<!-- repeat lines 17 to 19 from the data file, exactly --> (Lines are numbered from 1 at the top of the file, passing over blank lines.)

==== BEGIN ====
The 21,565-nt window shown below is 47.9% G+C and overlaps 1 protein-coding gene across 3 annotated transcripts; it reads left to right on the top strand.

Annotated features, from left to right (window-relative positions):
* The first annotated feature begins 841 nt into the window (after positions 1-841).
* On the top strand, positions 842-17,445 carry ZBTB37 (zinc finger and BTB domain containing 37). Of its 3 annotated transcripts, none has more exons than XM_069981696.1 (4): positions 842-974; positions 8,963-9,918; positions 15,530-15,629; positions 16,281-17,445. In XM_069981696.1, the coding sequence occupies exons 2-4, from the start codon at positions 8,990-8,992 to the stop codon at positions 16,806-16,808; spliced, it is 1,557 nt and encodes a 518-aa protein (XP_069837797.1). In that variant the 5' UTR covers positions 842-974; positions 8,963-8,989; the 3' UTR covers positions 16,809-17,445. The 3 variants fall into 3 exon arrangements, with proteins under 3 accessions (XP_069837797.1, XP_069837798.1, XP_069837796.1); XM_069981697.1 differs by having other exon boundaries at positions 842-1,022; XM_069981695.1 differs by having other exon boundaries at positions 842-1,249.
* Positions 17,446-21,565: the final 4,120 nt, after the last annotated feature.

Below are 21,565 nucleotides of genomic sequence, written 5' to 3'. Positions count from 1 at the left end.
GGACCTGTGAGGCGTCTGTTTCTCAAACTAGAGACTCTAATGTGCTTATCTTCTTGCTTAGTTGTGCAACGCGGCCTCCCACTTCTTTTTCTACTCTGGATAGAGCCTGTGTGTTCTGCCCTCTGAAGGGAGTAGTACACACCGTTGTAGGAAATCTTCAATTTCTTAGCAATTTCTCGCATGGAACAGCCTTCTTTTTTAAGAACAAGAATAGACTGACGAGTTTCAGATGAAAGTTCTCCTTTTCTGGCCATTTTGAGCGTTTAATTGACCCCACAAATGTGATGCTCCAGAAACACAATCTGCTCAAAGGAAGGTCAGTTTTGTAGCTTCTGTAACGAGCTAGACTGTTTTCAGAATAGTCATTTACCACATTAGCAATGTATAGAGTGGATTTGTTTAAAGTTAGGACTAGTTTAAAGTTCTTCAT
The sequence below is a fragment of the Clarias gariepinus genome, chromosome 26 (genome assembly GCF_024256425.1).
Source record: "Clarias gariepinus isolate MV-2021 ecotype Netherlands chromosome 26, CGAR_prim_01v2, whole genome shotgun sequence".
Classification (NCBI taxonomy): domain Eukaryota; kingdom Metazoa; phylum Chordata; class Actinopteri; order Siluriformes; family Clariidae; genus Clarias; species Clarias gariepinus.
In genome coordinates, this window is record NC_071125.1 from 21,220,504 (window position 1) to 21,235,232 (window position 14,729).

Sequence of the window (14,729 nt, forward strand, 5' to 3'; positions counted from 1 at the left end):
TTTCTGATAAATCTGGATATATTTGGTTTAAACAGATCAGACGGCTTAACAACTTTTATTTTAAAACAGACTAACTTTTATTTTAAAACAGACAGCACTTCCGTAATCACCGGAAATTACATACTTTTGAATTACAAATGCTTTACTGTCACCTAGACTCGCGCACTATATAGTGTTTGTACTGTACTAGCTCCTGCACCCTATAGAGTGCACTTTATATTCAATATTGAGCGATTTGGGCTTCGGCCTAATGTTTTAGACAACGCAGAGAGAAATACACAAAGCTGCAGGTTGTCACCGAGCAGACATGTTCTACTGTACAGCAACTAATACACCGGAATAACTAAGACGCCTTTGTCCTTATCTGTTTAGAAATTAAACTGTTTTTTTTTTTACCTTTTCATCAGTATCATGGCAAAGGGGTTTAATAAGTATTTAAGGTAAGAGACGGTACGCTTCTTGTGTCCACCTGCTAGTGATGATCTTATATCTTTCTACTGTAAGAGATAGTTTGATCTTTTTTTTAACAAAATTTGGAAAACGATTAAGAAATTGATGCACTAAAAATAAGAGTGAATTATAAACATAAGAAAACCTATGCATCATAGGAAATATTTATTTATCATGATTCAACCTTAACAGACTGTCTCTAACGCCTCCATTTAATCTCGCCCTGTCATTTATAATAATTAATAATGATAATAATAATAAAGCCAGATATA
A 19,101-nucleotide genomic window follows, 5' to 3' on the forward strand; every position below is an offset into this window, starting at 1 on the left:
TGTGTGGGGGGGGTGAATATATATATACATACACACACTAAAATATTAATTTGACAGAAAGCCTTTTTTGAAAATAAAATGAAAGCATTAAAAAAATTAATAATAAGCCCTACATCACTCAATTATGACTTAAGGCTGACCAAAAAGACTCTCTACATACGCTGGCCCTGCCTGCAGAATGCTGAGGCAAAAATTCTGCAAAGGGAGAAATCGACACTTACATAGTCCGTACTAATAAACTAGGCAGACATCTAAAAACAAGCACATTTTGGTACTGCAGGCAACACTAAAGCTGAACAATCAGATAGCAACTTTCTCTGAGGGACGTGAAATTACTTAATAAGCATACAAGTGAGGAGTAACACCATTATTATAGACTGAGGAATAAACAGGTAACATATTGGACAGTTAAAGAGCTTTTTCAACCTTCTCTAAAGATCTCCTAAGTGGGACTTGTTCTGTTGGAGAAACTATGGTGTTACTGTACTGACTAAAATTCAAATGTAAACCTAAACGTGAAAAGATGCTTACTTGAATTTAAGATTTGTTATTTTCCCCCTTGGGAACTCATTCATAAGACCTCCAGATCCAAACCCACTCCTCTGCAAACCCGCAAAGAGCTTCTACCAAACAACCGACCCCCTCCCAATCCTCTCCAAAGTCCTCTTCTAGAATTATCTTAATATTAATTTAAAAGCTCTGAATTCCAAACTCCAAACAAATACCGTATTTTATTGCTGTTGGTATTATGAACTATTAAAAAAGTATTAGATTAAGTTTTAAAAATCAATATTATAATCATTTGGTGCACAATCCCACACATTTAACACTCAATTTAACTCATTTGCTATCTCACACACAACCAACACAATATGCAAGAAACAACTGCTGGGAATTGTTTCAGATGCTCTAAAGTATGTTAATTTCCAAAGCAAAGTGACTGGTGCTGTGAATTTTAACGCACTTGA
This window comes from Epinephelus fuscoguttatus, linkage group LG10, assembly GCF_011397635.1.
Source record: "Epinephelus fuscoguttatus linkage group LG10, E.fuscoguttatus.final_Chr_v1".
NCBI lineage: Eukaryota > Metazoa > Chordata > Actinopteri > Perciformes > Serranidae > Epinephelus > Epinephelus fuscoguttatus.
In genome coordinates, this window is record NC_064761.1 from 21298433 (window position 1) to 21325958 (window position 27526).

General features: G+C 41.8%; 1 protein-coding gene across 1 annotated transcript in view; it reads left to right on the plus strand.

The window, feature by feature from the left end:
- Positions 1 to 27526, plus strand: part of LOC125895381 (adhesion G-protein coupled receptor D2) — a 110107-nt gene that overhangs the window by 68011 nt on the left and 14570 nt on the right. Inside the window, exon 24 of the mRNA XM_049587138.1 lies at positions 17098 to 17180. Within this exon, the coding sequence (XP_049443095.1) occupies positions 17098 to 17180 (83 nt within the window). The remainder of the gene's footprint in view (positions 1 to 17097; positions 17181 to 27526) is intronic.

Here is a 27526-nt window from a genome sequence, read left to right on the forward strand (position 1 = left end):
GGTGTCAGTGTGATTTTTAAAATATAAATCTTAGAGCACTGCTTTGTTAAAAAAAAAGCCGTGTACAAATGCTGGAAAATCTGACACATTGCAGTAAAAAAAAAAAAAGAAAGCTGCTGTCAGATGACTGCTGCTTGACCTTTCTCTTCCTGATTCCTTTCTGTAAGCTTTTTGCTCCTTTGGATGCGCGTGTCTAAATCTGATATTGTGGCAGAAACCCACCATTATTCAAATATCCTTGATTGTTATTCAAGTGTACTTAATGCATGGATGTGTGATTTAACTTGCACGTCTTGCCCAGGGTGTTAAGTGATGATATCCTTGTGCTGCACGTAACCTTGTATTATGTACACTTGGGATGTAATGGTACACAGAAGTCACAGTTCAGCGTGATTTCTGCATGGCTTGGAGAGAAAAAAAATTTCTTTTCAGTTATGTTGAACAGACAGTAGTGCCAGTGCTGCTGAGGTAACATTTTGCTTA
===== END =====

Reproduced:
Source record: "Epinephelus fuscoguttatus linkage group LG10, E.fuscoguttatus.final_Chr_v1".
NCBI lineage: Eukaryota > Metazoa > Chordata > Actinopteri > Perciformes > Serranidae > Epinephelus > Epinephelus fuscoguttatus.
In genome coordinates, this window is record NC_064761.1 from 21298433 (window position 1) to 21325958 (window position 27526).